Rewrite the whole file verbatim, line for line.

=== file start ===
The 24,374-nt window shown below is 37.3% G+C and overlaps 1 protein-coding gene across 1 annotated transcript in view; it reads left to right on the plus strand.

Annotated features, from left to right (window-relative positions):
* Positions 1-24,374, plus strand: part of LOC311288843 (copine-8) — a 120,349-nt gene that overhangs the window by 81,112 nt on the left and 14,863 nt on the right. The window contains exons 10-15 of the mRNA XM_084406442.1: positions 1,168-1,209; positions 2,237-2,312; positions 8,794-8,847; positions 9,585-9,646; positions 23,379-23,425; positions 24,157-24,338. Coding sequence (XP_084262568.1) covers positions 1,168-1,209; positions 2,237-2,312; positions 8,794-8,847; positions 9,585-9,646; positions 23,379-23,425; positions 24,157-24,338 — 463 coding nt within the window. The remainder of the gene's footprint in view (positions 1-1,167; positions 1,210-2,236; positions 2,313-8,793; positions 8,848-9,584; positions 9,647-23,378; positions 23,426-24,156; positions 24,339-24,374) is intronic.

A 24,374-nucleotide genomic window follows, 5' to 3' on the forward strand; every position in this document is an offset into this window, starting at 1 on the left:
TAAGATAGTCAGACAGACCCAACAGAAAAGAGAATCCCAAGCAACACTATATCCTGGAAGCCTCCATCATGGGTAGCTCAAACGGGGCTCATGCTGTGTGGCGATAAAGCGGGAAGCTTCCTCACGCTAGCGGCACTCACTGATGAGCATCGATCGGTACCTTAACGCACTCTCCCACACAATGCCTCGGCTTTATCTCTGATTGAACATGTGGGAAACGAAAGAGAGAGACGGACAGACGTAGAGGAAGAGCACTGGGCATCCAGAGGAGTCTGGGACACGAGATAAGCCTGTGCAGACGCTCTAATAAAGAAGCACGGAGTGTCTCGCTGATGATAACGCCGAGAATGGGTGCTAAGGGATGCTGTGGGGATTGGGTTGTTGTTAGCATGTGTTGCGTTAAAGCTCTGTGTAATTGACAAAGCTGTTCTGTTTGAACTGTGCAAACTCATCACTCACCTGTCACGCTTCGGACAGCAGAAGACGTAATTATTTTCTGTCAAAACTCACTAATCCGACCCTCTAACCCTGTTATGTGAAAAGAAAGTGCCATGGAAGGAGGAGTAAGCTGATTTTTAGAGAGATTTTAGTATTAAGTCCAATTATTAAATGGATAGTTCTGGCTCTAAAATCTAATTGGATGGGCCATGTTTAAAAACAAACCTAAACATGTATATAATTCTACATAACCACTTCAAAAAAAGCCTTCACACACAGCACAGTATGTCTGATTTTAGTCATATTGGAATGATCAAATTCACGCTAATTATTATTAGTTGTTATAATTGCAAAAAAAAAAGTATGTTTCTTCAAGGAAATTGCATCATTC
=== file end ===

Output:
The 24,374-nt window shown below is 37.3% G+C and overlaps 1 protein-coding gene across 1 annotated transcript in view; it reads left to right on the plus strand.

Annotated features, from left to right (window-relative positions):
* Positions 1-24,374, plus strand: part of LOC311288843 (copine-8) — a 120,349-nt gene that overhangs the window by 81,112 nt on the left and 14,863 nt on the right. The window contains exons 10-15 of the mRNA XM_084406442.1: positions 1,168-1,209; positions 2,237-2,312; positions 8,794-8,847; positions 9,585-9,646; positions 23,379-23,425; positions 24,157-24,338. Coding sequence (XP_084262568.1) covers positions 1,168-1,209; positions 2,237-2,312; positions 8,794-8,847; positions 9,585-9,646; positions 23,379-23,425; positions 24,157-24,338 — 463 coding nt within the window. The remainder of the gene's footprint in view (positions 1-1,167; positions 1,210-2,236; positions 2,313-8,793; positions 8,848-9,584; positions 9,647-23,378; positions 23,426-24,156; positions 24,339-24,374) is intronic.

A 24,374-nucleotide genomic window follows, 5' to 3' on the forward strand; every position in this document is an offset into this window, starting at 1 on the left:
TAAGATAGTCAGACAGACCCAACAGAAAAGAGAATCCCAAGCAACACTATATCCTGGAAGCCTCCATCATGGGTAGCTCAAACGGGGCTCATGCTGTGTGGCGATAAAGCGGGAAGCTTCCTCACGCTAGCGGCACTCACTGATGAGCATCGATCGGTACCTTAACGCACTCTCCCACACAATGCCTCGGCTTTATCTCTGATTGAACATGTGGGAAACGAAAGAGAGAGACGGACAGACGTAGAGGAAGAGCACTGGGCATCCAGAGGAGTCTGGGACACGAGATAAGCCTGTGCAGACGCTCTAATAAAGAAGCACGGAGTGTCTCGCTGATGATAACGCCGAGAATGGGTGCTAAGGGATGCTGTGGGGATTGGGTTGTTGTTAGCATGTGTTGCGTTAAAGCTCTGTGTAATTGACAAAGCTGTTCTGTTTGAACTGTGCAAACTCATCACTCACCTGTCACGCTTCGGACAGCAGAAGACGTAATTATTTTCTGTCAAAACTCACTAATCCGACCCTCTAACCCTGTTATGTGAAAAGAAAGTGCCATGGAAGGAGGAGTAAGCTGATTTTTAGAGAGATTTTAGTATTAAGTCCAATTATTAAATGGATAGTTCTGGCTCTAAAATCTAATTGGATGGGCCATGTTTAAAAACAAACCTAAACATGTATATAATTCTACATAACCACTTCAAAAAAAGCCTTCACACACAGCACAGTATGTCTGATTTTAGTCATATTGGAATGATCAAATTCACGCTAATTATTATTAGTTGTTATAATTGCAAAAAAAAAAGTATGTTTCTTCAAGGAAATTGCATCATTC